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Canadian Urbanism Uncovered



  1. Yup….just as ugly now as it was then.

    WHY can we not get our hydro put underground.

  2. Then: streetcars still ran during the construction and maintenance.
    Today: buses replace streetcars (and subway) during construction or maintenance.

  3. The pavement on Queen West is one long patch, especially westbound through Parkdale. Every other day some utility comes along, digs a hole, fills it up, and throws on a patch that looks like preschooler sandbox work, and lasts like the cheap Home Depot driveway repair mix. (Other) Ed, you want to put hydro underground because the street hasn’t been dug up and patched often enough?

  4. I think Ed’s point is that burying hydro and other infrastructure properly will negate the need for future tear-ups of the street. If nothing else, on an aesthetic level it will bring Toronto to a higher standard and not keep it in stasis as looking like a shabby frontier town. I realize that would offend the “messy urbanism” fetishists amongst the readership here, but frankly, that’s too bad. I’m pretty fed-up with Toronto’s public realm looking as degraded as it is. All that ridiculous amount of paper plastered everywhere in the current photo doesn’t help either.

  5. Hydro underground would make us look less like a frontier town circa 1900 and more like just about any other first world city of Toronto’s size and pretension. I understand one of the many things this city is incapable of doing is paving its streets properly, but that’s not a good enough reason to keep running overhead wires on wooden poles along our main streets. I mean, the streets and sidewalks will be a mess whether or not Hydro buries the wires.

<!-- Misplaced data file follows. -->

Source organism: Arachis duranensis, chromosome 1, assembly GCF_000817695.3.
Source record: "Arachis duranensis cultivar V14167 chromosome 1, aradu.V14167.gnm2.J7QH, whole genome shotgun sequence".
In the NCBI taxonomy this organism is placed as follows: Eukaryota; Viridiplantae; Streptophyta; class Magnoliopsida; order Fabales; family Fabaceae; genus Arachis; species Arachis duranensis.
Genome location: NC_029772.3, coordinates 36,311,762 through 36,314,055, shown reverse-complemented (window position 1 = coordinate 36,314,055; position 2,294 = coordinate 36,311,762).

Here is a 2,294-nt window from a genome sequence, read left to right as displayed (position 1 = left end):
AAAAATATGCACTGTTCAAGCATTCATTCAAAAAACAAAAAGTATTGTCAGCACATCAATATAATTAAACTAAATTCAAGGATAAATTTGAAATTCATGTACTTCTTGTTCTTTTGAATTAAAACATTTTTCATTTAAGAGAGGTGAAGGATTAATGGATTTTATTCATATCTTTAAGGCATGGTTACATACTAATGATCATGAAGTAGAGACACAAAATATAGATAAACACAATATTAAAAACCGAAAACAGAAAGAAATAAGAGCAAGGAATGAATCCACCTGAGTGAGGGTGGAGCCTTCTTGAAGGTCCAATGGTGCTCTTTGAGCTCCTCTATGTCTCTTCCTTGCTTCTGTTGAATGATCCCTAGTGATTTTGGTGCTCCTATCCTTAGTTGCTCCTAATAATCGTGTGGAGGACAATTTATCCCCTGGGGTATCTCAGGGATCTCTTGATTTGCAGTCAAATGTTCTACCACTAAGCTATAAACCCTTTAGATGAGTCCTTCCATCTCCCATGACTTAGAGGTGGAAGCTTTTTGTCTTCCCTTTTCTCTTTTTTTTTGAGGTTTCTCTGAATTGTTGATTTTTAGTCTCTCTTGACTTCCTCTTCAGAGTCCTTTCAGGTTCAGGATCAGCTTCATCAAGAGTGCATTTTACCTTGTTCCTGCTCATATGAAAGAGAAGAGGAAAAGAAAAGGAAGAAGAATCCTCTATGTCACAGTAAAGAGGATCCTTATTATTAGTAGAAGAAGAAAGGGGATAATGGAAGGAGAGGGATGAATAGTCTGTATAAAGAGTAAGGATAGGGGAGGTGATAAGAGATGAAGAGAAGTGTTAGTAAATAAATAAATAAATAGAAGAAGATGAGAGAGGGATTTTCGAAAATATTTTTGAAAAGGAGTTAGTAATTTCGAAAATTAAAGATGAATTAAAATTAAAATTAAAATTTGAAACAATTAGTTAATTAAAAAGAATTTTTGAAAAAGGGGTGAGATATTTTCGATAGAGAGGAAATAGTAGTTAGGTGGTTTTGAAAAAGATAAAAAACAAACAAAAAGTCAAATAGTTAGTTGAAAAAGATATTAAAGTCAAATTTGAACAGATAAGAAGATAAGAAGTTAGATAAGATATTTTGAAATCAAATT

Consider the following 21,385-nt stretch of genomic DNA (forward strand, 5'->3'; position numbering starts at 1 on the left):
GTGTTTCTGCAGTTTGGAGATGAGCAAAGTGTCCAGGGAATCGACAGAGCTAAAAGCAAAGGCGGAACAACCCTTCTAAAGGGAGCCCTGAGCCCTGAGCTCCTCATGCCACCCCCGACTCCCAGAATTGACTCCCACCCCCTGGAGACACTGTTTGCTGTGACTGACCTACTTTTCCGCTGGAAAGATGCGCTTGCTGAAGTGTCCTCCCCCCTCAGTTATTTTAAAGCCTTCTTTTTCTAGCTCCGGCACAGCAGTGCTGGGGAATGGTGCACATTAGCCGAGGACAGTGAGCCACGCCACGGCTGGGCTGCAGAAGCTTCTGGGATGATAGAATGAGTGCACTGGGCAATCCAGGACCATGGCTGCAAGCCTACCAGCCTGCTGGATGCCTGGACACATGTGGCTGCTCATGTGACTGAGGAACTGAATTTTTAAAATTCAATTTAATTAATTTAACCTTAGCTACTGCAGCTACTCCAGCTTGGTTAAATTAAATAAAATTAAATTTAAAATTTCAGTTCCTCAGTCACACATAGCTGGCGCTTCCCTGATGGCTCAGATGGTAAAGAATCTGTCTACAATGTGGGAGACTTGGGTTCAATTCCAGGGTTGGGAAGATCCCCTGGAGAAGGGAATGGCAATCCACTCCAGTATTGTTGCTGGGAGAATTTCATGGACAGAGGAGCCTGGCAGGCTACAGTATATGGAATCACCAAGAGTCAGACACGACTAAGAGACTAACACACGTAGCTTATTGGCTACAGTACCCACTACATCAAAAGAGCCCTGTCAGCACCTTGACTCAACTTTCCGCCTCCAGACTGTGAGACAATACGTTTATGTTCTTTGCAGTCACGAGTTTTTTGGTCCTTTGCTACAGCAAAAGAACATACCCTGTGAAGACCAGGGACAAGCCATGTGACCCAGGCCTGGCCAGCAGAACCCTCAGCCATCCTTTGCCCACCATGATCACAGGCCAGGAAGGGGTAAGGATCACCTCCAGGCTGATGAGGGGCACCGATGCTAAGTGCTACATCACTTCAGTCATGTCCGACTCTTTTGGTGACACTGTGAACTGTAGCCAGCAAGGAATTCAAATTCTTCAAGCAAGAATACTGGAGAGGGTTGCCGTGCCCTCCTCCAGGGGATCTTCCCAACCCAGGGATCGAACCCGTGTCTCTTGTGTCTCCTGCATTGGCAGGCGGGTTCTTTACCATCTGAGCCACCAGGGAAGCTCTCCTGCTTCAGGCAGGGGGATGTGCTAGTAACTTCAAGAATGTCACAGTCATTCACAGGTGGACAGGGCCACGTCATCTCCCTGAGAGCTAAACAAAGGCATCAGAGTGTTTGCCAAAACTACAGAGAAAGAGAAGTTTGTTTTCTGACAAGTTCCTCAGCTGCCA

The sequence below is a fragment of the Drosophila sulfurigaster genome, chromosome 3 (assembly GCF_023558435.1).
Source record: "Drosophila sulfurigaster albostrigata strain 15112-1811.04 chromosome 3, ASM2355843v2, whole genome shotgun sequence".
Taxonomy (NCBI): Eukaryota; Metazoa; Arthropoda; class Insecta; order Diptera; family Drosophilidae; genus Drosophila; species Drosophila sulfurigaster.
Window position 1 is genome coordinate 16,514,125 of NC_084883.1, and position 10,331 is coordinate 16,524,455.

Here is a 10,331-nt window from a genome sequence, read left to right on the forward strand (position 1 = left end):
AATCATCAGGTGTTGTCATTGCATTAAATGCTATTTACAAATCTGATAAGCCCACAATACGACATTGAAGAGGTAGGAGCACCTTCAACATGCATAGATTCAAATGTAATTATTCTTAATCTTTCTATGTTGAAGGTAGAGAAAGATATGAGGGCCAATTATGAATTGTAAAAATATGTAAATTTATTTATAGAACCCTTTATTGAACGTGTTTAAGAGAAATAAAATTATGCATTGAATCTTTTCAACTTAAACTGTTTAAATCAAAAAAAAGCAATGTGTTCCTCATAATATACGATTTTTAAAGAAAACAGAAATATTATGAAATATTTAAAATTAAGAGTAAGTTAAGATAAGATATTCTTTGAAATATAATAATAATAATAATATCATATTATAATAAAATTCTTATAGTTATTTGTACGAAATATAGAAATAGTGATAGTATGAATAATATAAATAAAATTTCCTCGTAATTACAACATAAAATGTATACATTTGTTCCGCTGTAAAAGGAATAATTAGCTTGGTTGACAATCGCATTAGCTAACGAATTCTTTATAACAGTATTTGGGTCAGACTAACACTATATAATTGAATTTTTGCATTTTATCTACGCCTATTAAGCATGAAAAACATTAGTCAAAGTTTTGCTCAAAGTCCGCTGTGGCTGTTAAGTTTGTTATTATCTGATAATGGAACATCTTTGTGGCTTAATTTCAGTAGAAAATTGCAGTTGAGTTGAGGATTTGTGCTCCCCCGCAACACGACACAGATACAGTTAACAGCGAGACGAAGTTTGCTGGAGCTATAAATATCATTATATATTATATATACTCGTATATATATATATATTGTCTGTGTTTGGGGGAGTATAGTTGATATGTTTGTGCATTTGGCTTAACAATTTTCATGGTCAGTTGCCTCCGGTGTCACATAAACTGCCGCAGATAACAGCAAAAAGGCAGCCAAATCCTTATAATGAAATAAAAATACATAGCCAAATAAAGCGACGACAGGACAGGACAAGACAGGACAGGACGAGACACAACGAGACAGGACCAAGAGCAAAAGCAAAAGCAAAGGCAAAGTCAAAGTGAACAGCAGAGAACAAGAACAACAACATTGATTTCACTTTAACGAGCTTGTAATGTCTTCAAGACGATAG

6. I really like this series, and this picture is a good one.

  7. Streetcars ran during construction in 1916 because there was no alternative, buses didn’t start appearing until the early 1920s. Also, that track on the left is a temporary bypass track, built to allow streetcars to detour around the construction site.

  8. I’m the Ed who thinks that putting more stuff underground will result in much more being dug up more often. This might be okay with me if the roads and sidewalks would get fixed up properly and promptly. Try walking along Queen St. on the north side west of Brock St. and seeing what *actually* happens. If Parkdale is too scary, the south side of Queen between about John and University is a lovely example of dig/crappypatch/dig/crappypatch.

  9. Yes, we have to bury our overhead wires if we want a city that’s respectable. What adds insult to injury is that in many places there are even abandoned metal poles next to the ugly wooden poles holding up the wires. In some places where the investment was made to bury overhead wires, Toronto Hydro has recently reinstalled overhead wires like on University Avenue and Queen’s Park Crescent. How can the people who run this city be so blind to these issues? I know that Torontonians aren’t apathetic, but may feel powerless. We need a public space maintenance and improvement lobby.

    It’s a basic issue but it makes a huge difference in how the city is perceived. You can’t plant a tree along a street only to have it grow into a cluster of hydro wires. In older neighbourhoods with mature trees, the trees are often cut in an ugly manner. Buried hydro wires mean a clean and modern street.

  10. Why do we even have to have a discussion about burying hydro wires on main streets? They’re buried as a matter of course in every western European city, and along main streets in major North American and Australian cities. Even Montreal buries them on its major streets and last time I checked they weren’t a lot richer than we are. Why is Toronto’s default setting always ugly and shabby?